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Car expert reveals everything you should do before an MOT test

what to do before an MOT test

On the 29th April 2023, the DVSA introduced the implementation of issuing all MOT test certificates digitally, marking a significant shift away from traditional paper certificates and throwing MOTs into the news agenda.

Between March 2022 and March 2023, the DVSA reported 34.5 million MOT tests were conducted nationwide in the UK. To visualise this, if each A4 test certificate were laid out in a line, they would stretch for 4,500 miles, equivalent to 4,000 trees worth of paper.

With MOTs back in the news agenda and a more sustainable approach from the DVSA, car warranty providers, ALA Insurance have offered guidance on improving your chances of passing an MOT test and securing a digital certificate.

Callum Butler from ALA Insurance comments, “The transition to digital MOT test certificates marks a big win for both convenience and environmental sustainability, streamlining processes while reducing paper waste.”

He adds, “Among the most common pitfalls regarding MOT tests is overlooking regular maintenance. This includes neglecting to check essential components such as lights and suspension. Ensuring proper upkeep can significantly increase your chances of passing.”

With that in mind, ALA have provided a mini checklist to help prepare you for an MOT test:

  1. Check your lights and indicators work properly

Ensuring all lights work properly is crucial for the MOT test as defective lights can result in immediate failure. These checks are often overlooked as bulbs usually degrade gradually, leading drivers to assume they’re fine if there are no immediate signs of malfunction.

Check over a vehicle’s headlights, tail lights, brake lights, indicators, and fog lights. Clean the lenses to ensure maximum visibility. Promptly replace any faulty bulbs, and consider upgrading to long-lasting LED bulbs for better durability and visibility. 

  1. Ensure your tyres are safe and legal

Worn tyres can seriously compromise vehicle stability and safety, making them a significant concern for the MOT test. Tyre checks are commonly overlooked as drivers may miss signs of wear and tear, especially if the tyres appear to be in good condition at a glance.

Regularly check the tread depth of your tyres using a tread depth gauge or the built-in indicators, and replace tyres if the tread depth is below the legal limit of 1.6mm. Inspect each tyre for cuts, bulges, or uneven wear patterns, addressing any issues promptly. Lastly, check tyre pressure regularly and adjust according to manufacturer recommendations for optimal performance and fuel efficiency.

  1. Maintain your brakes

Brakes are crucial for road safety, however if brakes appear to function, drivers can become accustomed to gradual wear and tear, leading them to overlook signs of brake degradation.

Keep an eye on your brake system by regularly checking brake fluid levels and topping up if necessary. Low brake fluid can indicate a leak or worn brake pads. Look over brake pads and discs for wear and replace pads if they are worn down to the minimum thickness, and test brakes for effectiveness and any unusual noises. Also, check the brake pedal feel, as a spongy or overly firm pedal may indicate air in the brake lines or worn brake components.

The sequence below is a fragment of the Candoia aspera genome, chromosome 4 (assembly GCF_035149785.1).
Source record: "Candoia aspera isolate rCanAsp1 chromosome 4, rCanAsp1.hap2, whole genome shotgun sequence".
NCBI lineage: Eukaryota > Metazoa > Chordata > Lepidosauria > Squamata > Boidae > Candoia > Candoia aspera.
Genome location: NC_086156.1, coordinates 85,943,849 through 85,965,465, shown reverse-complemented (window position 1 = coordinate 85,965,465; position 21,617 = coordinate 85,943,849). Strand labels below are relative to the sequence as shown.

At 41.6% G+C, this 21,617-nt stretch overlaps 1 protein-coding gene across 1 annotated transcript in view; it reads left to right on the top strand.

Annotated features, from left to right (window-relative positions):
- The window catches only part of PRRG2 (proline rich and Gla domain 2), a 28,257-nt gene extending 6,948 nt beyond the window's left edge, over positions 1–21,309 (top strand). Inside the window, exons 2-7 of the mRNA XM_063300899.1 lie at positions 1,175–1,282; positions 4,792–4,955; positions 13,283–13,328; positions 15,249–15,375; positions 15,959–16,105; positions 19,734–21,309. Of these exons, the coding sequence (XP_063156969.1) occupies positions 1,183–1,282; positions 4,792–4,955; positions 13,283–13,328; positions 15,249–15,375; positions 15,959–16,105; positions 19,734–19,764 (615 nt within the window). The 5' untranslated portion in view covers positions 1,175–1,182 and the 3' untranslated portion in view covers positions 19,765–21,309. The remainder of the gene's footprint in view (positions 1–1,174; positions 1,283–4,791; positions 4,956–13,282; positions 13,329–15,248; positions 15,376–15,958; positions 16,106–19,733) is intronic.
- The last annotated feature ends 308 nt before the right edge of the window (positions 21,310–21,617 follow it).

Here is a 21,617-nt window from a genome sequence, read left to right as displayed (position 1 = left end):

1. Look over exhaust system for damage

A well-maintained exhaust system is essential for passing emissions tests during the MOT. However, issues with the exhaust system may be overlooked due to its complexity and drivers’ limited understanding of its components.

Check the entire exhaust system for leaks, corrosion, or damage and promptly repair or replace damaged or rusted sections of the exhaust system if you have the necessary skills and tools. Ensure the exhaust system is securely mounted to the vehicle chassis for safety and adherence.

  1. Repair chips and cracks in your windscreen

Windscreen chips or cracks can obstruct the driver’s view and compromise vehicle safety, leading to MOT failure. Drivers may perceive minor chips as insignificant, especially if they don’t obstruct their view.

Repair any chips or cracks in the windscreen promptly to prevent them from spreading. Check windscreen wiper blades for wear and tear, replacing them if they streak or leave residue on the windscreen. Ensure the windscreen washer system is functioning correctly, maintaining an adequate supply of washer fluid for clear visibility.

  1. Check your suspension

Suspension components are vital for vehicle stability, comfort, and safety, all of which are evaluated during the MOT test. This can be overlooked as drivers may not notice subtle signs of suspension wear.

Check suspension components for signs of wear, such as worn bushings, leaking shock absorbers, or damaged springs. Test the vehicle for excessive bouncing or swaying, which can indicate worn suspension components. Additionally, listen for any abnormal noises when going over bumps or uneven road surfaces, addressing any issues promptly to maintain optimal vehicle stability and comfort.

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